Schaar-Ney: I was an international athlete for many years, and when my body stopped doing what I was asking it to do, I decided I needed to start a hobby. I was in a play at The Citadel when I was 13, and I thought it was magical. Sports took over the rest of my life until about three years ago, and I decided to take an acting for stage course at The Citadel. My wonderful instructor, Liana Shannon, was inspirational to me, and when I completed the course, I asked her, "so... what do I do now?" After she stopped laughing at me, she told me to do as much as I can, stage, film, whatever. And so I did. In the first year after the course, I had been in around two dozen short films, mostly as an extra, and then some speaking parts. It didn't take me long to figure out that I didn't have a career in Hollywood as an actor in my future, but I found that I really loved the behind the camera stuff. 

Me: Since you've worked in numerous capacities within the industry, which would you say has been your favorite and why?

Schaar-Ney: Directing is definitely my favorite part of the whole process. I do very much enjoy many of the seemingly mundane tasks of the producer, with location scouting at the top of that list. It's very gratifying to know that however well the film will come out looking is a direct correlation to your work as a location scout. But being the director, getting to help tell a story that I love, getting the most out of the cast and crew, is an amazing feeling for me. 

On the set of The Mustache

Me: What inspirational words do you have for aspiring producers?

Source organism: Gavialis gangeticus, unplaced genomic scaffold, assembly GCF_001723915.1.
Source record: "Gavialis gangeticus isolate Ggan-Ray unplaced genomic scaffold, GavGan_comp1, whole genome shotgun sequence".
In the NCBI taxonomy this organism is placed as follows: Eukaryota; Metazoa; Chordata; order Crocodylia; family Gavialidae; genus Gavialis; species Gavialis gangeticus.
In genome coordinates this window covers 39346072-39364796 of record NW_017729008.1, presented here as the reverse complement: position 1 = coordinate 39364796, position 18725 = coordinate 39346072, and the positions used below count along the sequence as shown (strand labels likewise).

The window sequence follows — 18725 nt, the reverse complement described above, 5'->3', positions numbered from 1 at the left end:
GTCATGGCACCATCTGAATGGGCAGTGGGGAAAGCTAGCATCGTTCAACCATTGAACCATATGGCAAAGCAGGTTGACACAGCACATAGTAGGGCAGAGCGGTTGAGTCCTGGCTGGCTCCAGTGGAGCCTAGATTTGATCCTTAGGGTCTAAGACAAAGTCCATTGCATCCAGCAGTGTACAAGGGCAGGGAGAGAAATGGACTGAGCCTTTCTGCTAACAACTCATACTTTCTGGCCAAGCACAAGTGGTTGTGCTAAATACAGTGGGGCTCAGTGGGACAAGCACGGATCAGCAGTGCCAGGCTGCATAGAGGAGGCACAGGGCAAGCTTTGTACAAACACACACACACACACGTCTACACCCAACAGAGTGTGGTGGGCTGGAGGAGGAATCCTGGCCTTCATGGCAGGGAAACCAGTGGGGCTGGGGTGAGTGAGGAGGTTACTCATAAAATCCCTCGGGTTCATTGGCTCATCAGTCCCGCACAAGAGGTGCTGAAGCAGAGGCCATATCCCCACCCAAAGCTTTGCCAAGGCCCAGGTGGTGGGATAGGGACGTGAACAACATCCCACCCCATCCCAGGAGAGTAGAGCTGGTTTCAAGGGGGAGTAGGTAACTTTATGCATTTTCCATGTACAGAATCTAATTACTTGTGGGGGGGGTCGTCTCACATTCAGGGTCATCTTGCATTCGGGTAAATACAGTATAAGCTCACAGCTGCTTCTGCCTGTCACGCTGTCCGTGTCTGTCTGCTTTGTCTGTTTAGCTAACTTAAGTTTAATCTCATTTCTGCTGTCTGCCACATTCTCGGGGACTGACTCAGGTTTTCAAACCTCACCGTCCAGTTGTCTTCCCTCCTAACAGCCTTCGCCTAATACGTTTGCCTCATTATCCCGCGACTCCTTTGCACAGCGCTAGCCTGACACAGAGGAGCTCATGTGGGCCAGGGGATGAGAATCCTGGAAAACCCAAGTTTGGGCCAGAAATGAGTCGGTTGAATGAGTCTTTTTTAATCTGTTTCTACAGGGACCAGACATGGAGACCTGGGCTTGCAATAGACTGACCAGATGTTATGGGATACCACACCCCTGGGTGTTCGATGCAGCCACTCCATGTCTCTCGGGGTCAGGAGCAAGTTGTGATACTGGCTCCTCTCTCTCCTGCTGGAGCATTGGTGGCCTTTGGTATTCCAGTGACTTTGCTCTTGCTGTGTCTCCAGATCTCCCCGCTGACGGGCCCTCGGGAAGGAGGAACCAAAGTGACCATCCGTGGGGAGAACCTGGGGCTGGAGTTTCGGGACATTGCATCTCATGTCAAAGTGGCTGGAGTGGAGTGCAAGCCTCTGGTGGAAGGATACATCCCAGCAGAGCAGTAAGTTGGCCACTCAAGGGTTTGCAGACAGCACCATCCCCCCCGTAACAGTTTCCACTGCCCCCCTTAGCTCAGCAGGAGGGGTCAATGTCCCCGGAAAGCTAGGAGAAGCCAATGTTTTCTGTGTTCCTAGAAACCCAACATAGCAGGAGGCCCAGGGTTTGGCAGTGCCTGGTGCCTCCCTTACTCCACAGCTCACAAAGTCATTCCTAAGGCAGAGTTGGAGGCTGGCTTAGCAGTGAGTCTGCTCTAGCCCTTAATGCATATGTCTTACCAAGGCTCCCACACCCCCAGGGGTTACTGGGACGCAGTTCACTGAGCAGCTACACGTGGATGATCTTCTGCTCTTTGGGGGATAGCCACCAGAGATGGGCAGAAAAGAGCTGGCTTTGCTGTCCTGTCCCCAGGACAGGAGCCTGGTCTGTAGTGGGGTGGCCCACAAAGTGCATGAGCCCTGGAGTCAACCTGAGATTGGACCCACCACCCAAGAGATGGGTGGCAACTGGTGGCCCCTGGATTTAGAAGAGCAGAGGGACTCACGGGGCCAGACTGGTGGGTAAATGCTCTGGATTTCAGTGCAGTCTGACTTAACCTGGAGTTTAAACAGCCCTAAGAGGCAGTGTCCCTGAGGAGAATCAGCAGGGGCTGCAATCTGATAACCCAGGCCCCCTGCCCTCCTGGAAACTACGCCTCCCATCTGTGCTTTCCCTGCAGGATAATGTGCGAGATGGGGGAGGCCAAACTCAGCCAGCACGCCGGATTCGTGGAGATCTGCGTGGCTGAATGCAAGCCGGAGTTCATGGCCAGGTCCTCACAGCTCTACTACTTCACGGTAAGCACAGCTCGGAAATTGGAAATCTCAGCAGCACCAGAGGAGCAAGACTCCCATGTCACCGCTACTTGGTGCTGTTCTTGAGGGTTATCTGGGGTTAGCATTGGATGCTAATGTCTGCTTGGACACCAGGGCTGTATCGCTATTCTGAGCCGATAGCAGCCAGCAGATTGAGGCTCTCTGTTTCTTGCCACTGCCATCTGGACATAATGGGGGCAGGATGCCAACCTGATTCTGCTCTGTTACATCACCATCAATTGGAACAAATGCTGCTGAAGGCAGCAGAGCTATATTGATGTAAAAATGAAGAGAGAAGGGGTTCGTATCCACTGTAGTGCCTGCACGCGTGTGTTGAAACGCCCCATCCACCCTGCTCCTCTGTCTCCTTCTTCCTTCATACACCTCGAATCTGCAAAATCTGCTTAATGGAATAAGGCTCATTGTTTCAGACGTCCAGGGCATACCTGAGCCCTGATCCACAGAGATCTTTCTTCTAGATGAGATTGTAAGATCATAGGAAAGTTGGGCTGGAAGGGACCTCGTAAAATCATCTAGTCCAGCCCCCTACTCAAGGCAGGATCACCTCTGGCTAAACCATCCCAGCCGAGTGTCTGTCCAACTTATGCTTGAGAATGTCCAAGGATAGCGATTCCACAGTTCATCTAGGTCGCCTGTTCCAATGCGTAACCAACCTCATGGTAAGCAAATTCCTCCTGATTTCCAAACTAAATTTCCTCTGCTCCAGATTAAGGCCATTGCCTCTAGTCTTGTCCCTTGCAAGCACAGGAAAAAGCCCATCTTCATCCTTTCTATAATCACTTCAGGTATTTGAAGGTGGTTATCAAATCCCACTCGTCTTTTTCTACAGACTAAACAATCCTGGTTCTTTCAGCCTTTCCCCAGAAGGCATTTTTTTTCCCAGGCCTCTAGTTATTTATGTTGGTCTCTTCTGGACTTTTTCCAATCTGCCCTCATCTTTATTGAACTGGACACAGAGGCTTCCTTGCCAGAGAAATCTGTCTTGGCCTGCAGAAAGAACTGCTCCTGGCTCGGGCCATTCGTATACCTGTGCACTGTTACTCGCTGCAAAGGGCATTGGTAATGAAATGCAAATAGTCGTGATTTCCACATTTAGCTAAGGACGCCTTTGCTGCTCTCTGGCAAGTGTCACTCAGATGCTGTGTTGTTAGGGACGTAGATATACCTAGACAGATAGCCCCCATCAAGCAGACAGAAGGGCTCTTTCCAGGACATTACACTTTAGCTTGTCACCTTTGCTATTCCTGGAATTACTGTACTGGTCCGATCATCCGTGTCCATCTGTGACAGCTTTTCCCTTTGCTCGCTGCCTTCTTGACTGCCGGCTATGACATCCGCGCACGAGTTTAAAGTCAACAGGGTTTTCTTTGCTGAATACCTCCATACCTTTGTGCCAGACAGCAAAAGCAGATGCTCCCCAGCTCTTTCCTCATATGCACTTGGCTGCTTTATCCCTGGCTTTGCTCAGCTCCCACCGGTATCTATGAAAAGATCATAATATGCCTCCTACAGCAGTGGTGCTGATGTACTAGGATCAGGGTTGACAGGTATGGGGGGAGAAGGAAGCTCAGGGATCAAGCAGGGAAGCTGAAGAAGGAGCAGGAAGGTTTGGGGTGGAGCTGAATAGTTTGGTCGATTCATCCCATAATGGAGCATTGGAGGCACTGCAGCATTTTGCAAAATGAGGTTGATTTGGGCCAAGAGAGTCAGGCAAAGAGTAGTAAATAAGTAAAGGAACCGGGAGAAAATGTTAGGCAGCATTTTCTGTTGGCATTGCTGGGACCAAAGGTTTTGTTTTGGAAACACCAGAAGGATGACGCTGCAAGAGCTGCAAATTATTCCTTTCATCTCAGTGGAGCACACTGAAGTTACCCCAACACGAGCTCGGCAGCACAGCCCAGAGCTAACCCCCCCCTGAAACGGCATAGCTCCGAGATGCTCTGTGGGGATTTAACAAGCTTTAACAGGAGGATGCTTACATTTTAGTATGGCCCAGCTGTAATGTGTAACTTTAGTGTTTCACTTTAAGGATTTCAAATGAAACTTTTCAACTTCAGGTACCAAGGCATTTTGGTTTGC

Schaar-Ney: I hate to say it, but it is hard work. Being sure that all the different departments are as prepared as they can be, and organizing them to all come together and make something wonderful isn't easy. But when it all comes together, it is pretty amazing. If it was easy, everyone would be doing it, so persevere, don't back down... and have a lot of fun.

Me: And for aspiring actors and writers out there in the film industry, what inspirational words do you have for them?

Schaar-Ney: Actors... You need to be able to adapt to rejection, because there is a lot of it. From a producer’s point of view, sometimes it has nothing to do with your abilities, and that is what you have to remember. Sometimes it is based completely on look, and you will have a hard time changing that... so work at what you can. Get better, take courses, act in everything you can. George Clooney said that he would go into an audition knowing that he didn't have the part when he walked through the door. So when he walked out, if he didn't book the part, it was in no way different than when he walked in. After I heard that quote, I was much more confident in auditions, and I didn't worry about it. I would sometimes get a callback for something I completely forgot that I had auditioned for. 

Writers... Get it down on paper. However you need to do that, just do it. I write an outline on index cards and plan the whole thing out. It gives me a good way to see it as an overview. Then just write it as it comes out of you. You can edit and cut and trim and move everything later, but if you don't get it on the paper, it may as well just stay in your brain forever. And we need good stories to tell.

Me: Thanks for taking the time to talk shop and give us some cold comfort, Brandon and Mike! If you’re reading this and interested in the film, check out the Cold Comfort Indiegogo.

Do you have a Kickstarter? Want to be interviewed about it and have the project featured on "Kickstart the Week?" Let me know in the comments below or message me on my website.

Other “Kickstart the Week” features:

Coronary Episodes 1-3

No comments:

Post a Comment